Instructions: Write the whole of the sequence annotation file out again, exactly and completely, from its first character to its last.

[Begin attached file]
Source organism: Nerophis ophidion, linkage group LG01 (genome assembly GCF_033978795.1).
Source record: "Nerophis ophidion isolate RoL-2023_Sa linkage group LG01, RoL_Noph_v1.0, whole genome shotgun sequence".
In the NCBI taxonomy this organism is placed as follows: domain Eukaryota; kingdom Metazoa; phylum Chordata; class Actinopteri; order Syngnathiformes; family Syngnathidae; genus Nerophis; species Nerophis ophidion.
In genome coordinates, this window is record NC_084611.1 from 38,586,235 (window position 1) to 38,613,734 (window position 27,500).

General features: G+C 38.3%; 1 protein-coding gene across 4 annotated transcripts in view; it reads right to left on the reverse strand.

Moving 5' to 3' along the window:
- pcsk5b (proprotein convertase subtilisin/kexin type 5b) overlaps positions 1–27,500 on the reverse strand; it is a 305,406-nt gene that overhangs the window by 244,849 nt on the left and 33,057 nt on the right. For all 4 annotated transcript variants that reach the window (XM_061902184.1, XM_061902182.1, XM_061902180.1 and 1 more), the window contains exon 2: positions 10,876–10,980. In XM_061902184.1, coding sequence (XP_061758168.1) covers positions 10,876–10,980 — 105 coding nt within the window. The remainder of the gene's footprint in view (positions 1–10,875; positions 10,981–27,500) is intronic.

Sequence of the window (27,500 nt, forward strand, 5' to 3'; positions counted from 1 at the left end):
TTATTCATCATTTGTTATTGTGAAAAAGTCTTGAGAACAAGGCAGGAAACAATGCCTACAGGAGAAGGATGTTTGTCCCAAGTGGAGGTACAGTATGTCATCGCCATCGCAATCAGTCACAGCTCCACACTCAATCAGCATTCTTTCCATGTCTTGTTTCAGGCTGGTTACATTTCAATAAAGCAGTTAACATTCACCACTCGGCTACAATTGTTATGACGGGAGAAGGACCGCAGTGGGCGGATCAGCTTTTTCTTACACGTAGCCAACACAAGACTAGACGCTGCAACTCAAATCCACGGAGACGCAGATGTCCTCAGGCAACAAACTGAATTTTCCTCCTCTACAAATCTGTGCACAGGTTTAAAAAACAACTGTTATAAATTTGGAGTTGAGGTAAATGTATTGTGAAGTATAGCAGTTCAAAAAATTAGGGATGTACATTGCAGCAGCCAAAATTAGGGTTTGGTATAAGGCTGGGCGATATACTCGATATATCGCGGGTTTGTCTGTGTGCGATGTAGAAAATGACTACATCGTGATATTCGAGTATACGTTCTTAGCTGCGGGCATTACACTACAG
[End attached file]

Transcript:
Source organism: Nerophis ophidion, linkage group LG01 (genome assembly GCF_033978795.1).
Source record: "Nerophis ophidion isolate RoL-2023_Sa linkage group LG01, RoL_Noph_v1.0, whole genome shotgun sequence".
In the NCBI taxonomy this organism is placed as follows: domain Eukaryota; kingdom Metazoa; phylum Chordata; class Actinopteri; order Syngnathiformes; family Syngnathidae; genus Nerophis; species Nerophis ophidion.
In genome coordinates, this window is record NC_084611.1 from 38,586,235 (window position 1) to 38,613,734 (window position 27,500).

General features: G+C 38.3%; 1 protein-coding gene across 4 annotated transcripts in view; it reads right to left on the reverse strand.

Moving 5' to 3' along the window:
- pcsk5b (proprotein convertase subtilisin/kexin type 5b) overlaps positions 1–27,500 on the reverse strand; it is a 305,406-nt gene that overhangs the window by 244,849 nt on the left and 33,057 nt on the right. For all 4 annotated transcript variants that reach the window (XM_061902184.1, XM_061902182.1, XM_061902180.1 and 1 more), the window contains exon 2: positions 10,876–10,980. In XM_061902184.1, coding sequence (XP_061758168.1) covers positions 10,876–10,980 — 105 coding nt within the window. The remainder of the gene's footprint in view (positions 1–10,875; positions 10,981–27,500) is intronic.

Sequence of the window (27,500 nt, forward strand, 5' to 3'; positions counted from 1 at the left end):
TTATTCATCATTTGTTATTGTGAAAAAGTCTTGAGAACAAGGCAGGAAACAATGCCTACAGGAGAAGGATGTTTGTCCCAAGTGGAGGTACAGTATGTCATCGCCATCGCAATCAGTCACAGCTCCACACTCAATCAGCATTCTTTCCATGTCTTGTTTCAGGCTGGTTACATTTCAATAAAGCAGTTAACATTCACCACTCGGCTACAATTGTTATGACGGGAGAAGGACCGCAGTGGGCGGATCAGCTTTTTCTTACACGTAGCCAACACAAGACTAGACGCTGCAACTCAAATCCACGGAGACGCAGATGTCCTCAGGCAACAAACTGAATTTTCCTCCTCTACAAATCTGTGCACAGGTTTAAAAAACAACTGTTATAAATTTGGAGTTGAGGTAAATGTATTGTGAAGTATAGCAGTTCAAAAAATTAGGGATGTACATTGCAGCAGCCAAAATTAGGGTTTGGTATAAGGCTGGGCGATATACTCGATATATCGCGGGTTTGTCTGTGTGCGATGTAGAAAATGACTACATCGTGATATTCGAGTATACGTTCTTAGCTGCGGGCATTACACTACAG